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The Kingdom of Hungary is a constitutional monarchy in eastern Europe.
The Coming of the Magyars
The Magyars, the dominant ethnic group of Hungary, originated in present-day Russia, between the Volga River and the Ural Mountains. In the late 9th century AD, the Magyars began migrating westward. In 895 AD, the Magyars arrived in the Carpathian Basin-the area covered by the present-day Hungarian state. For most of the 10th century, the Magyars lived a tribal existence, raiding Western Europe and the Balkans.
The Early Kingdom
At the beginning of the 11th century, the leader of the Magyars converted to Christianity, taking the name Stephen (Magyar, Istvan) and becoming the first King of Hungary.
In the 13th century, the Mongols attacked Hungary. Although the Mongol forces defeated the Hungarians several times, they never did establish control over Hungary.
In the mid-late 15th century, Hungary flourished under King Matthias Corvinus.
In 1526, the Ottoman Empire defeated the Hungarians and conquered a large part of their territory. The Austrian Hapsburgs claimed the throne of the remainder of Hungary. In the late 17th century, the Hapsburgs managed to push out the Ottomans and claim the entire Kingdom of Hungary. For the next 180 years, Hungary was a part of the Austrian Empire.
The Kingdom Restored
In 1867, the dual monarchy of Austria and Hungary was created to give the Hungarians greater autonomy. The union was short-lived, however-Austria was subsumed by the German Empire in 1871, leaving Hungary on its own. Princess Isabella of the House of Croy (a family of nobles claiming descent from the old royal family of Hungary) became queen of the restored nation at age 15. Hungary allied itself with Germany and Britain. The new state inherited Galicia from Austria.
World War I
In 1915, a rebellion flared up in the Slavic-populated Hungarian province of Bosnia. Russia, siding with the rebels, declared war on Hungary. Germany, honoring its alliance with Hungary, declared war on Russia, starting a chain reaction leading to World War I. It was later revealed that the Slavic insurrection was backed by France.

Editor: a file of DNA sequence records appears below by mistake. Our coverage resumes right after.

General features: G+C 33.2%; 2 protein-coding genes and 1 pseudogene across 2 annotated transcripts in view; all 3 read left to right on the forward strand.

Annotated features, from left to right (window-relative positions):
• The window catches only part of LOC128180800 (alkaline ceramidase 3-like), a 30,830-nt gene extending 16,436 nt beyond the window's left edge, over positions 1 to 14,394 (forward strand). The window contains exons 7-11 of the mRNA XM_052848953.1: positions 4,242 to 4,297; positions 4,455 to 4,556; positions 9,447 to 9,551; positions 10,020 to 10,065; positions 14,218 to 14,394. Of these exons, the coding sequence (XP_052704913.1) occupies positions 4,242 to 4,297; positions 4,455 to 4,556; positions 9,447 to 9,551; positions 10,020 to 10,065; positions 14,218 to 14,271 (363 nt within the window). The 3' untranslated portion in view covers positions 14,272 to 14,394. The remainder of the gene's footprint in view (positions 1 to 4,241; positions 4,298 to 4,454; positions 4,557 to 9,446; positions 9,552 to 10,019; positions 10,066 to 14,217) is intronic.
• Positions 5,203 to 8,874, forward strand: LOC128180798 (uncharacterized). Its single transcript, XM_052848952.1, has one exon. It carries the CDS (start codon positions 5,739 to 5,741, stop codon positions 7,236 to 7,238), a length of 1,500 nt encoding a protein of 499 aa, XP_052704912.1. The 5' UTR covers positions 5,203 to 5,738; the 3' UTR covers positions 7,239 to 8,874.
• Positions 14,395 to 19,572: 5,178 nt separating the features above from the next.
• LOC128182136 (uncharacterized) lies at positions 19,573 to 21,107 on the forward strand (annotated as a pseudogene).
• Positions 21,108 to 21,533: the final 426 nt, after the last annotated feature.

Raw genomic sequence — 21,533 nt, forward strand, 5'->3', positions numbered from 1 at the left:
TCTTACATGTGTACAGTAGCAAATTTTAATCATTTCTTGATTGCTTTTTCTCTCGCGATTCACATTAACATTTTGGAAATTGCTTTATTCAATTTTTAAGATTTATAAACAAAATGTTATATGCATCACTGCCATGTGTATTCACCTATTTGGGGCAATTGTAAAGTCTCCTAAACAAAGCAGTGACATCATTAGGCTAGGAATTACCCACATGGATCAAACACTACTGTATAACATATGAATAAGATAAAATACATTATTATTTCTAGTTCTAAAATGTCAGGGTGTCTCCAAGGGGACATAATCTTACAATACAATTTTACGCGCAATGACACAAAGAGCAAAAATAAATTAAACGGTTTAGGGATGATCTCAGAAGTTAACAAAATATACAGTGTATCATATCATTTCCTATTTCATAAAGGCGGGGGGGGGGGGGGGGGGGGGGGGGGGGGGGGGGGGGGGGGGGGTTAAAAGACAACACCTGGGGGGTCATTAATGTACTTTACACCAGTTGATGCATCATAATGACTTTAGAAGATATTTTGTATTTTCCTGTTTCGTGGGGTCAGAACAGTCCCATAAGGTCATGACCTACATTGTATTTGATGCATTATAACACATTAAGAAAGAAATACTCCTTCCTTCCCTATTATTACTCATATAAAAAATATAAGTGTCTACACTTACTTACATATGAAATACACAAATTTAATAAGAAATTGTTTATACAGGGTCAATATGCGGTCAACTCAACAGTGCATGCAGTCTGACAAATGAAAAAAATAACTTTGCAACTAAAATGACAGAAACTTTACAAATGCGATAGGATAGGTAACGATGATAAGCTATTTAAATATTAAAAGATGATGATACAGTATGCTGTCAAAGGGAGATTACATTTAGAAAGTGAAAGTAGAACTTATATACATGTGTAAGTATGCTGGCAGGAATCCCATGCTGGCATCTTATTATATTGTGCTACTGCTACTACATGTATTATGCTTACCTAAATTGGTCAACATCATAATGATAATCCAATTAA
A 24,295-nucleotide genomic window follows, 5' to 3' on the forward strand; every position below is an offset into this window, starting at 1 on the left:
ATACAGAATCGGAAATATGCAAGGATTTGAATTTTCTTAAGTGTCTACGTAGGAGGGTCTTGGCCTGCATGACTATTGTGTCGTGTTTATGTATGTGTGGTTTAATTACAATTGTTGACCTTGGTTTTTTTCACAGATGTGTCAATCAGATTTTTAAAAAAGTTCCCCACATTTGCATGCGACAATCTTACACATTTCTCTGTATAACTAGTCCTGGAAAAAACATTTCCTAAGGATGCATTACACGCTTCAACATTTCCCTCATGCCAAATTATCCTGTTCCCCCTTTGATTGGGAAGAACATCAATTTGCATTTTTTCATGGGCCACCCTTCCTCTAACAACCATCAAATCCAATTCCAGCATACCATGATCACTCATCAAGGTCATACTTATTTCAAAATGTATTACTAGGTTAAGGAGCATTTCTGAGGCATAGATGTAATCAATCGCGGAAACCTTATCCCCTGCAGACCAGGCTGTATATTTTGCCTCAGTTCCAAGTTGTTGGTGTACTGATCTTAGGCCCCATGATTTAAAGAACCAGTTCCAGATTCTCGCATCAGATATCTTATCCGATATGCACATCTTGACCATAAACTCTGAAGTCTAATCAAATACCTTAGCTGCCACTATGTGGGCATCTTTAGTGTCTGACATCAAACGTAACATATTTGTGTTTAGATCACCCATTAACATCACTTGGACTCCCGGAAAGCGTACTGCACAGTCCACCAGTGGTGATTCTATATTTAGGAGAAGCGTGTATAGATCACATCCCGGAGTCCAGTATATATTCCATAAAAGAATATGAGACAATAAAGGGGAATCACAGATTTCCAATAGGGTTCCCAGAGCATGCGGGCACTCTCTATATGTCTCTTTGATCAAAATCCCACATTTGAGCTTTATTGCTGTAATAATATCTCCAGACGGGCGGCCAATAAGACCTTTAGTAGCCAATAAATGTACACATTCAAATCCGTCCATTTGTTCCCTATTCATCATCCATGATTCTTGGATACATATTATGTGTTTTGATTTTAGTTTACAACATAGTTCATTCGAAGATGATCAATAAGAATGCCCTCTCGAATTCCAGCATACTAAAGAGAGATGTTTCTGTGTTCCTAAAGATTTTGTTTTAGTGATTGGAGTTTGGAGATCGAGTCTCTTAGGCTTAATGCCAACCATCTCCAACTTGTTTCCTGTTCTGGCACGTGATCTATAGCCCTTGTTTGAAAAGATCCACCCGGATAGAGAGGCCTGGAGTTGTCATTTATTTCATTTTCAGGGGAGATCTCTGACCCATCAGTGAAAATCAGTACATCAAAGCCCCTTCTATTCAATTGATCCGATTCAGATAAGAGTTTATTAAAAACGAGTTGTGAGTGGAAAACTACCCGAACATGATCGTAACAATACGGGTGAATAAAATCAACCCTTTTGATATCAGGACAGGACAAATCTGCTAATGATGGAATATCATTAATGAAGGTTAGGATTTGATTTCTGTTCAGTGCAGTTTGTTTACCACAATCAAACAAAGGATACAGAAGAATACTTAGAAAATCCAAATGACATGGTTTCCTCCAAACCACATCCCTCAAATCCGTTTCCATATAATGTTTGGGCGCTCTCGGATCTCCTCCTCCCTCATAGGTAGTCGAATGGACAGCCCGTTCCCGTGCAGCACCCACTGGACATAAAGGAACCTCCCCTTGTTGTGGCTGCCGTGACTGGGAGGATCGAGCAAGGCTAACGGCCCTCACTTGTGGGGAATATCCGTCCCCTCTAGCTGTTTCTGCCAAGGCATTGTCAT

After World War I, Hungary granted its Slavic minorities greater autonomy in the Edict of Autonomy passed in 1920. The autonomous states of Slovakia, Croatia, Bosnia, and Galicia were created.
To Hungary's north, however, trouble was brewing. Hungary's neighbor Poland fell under the sway of the fascists in the mid-1930s. In 1938, the Poles demanded the state of Galicia. Hungary was pressured into ceding the province by Britain and Germany, who did not wish to ignite hostilities.
World War II
The cession did nothing to satiate Poland's hunger for territory. In 1939, Slovakia was forcibly annexed. Eventually, the Poles invaded Hungary and set up a puppet state. The royal family was sent into exile in Switzerland.
In 1941, the Poles began the Final Solution. Hungarian Jews were rounded up and sent to death camps in the Polish heartland.
In late 1944, Hungary was finally liberated by the Soviet Union.
Hungary's troubles were not over yet. The Soviets installed their own communist puppet state, the People's Republic of Hungary. The royal family remained in exile, forbidden from returning by the communists.
In 1956, the Hungarians revolted against Soviet domination. The rebellion failed, and Hungary continued to languish under communism.
In 1989, the Soviets-unable to sustain their communist empire-withdrew their support of the People's Republic of Hungary. The communist regime soon collapsed, and the throne restored on New Year's Day, 1990.
The period from the fall of communism to present is known in Hungary as the Restoration. The transition from communism to capitalism has been rough, yet the morale of the people remains high thanks to the charismatic King Charles IV.